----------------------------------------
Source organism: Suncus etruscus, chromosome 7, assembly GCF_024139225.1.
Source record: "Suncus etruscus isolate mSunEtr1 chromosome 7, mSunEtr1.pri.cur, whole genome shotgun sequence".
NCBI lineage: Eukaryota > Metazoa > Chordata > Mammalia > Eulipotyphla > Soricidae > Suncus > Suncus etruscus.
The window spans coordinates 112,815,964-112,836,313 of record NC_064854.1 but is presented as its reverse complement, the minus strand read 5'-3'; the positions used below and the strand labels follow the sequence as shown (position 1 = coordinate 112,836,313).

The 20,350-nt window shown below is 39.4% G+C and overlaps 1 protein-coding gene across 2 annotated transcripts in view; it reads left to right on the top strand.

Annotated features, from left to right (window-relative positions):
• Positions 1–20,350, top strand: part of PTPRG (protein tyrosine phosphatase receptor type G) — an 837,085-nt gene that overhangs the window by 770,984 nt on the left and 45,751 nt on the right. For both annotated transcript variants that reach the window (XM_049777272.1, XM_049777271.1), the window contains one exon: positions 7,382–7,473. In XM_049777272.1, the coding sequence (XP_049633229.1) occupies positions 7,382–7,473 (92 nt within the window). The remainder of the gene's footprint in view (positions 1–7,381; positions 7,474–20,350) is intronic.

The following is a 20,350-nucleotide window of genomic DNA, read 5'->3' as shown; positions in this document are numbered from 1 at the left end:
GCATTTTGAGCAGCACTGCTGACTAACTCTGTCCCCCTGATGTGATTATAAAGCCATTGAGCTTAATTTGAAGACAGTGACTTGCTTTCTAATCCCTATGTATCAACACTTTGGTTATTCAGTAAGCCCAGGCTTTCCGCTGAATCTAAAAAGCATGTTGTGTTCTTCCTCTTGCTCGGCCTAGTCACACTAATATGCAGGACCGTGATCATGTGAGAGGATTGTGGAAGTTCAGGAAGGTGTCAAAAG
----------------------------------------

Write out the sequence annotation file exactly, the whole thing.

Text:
Source organism: Suncus etruscus, chromosome 7, assembly GCF_024139225.1.
Source record: "Suncus etruscus isolate mSunEtr1 chromosome 7, mSunEtr1.pri.cur, whole genome shotgun sequence".
NCBI lineage: Eukaryota > Metazoa > Chordata > Mammalia > Eulipotyphla > Soricidae > Suncus > Suncus etruscus.
The window spans coordinates 112,815,964-112,836,313 of record NC_064854.1 but is presented as its reverse complement, the minus strand read 5'-3'; the positions used below and the strand labels follow the sequence as shown (position 1 = coordinate 112,836,313).

The 20,350-nt window shown below is 39.4% G+C and overlaps 1 protein-coding gene across 2 annotated transcripts in view; it reads left to right on the top strand.

Annotated features, from left to right (window-relative positions):
• Positions 1–20,350, top strand: part of PTPRG (protein tyrosine phosphatase receptor type G) — an 837,085-nt gene that overhangs the window by 770,984 nt on the left and 45,751 nt on the right. For both annotated transcript variants that reach the window (XM_049777272.1, XM_049777271.1), the window contains one exon: positions 7,382–7,473. In XM_049777272.1, the coding sequence (XP_049633229.1) occupies positions 7,382–7,473 (92 nt within the window). The remainder of the gene's footprint in view (positions 1–7,381; positions 7,474–20,350) is intronic.

The following is a 20,350-nucleotide window of genomic DNA, read 5'->3' as shown; positions in this document are numbered from 1 at the left end:
GCATTTTGAGCAGCACTGCTGACTAACTCTGTCCCCCTGATGTGATTATAAAGCCATTGAGCTTAATTTGAAGACAGTGACTTGCTTTCTAATCCCTATGTATCAACACTTTGGTTATTCAGTAAGCCCAGGCTTTCCGCTGAATCTAAAAAGCATGTTGTGTTCTTCCTCTTGCTCGGCCTAGTCACACTAATATGCAGGACCGTGATCATGTGAGAGGATTGTGGAAGTTCAGGAAGGTGTCAAAAG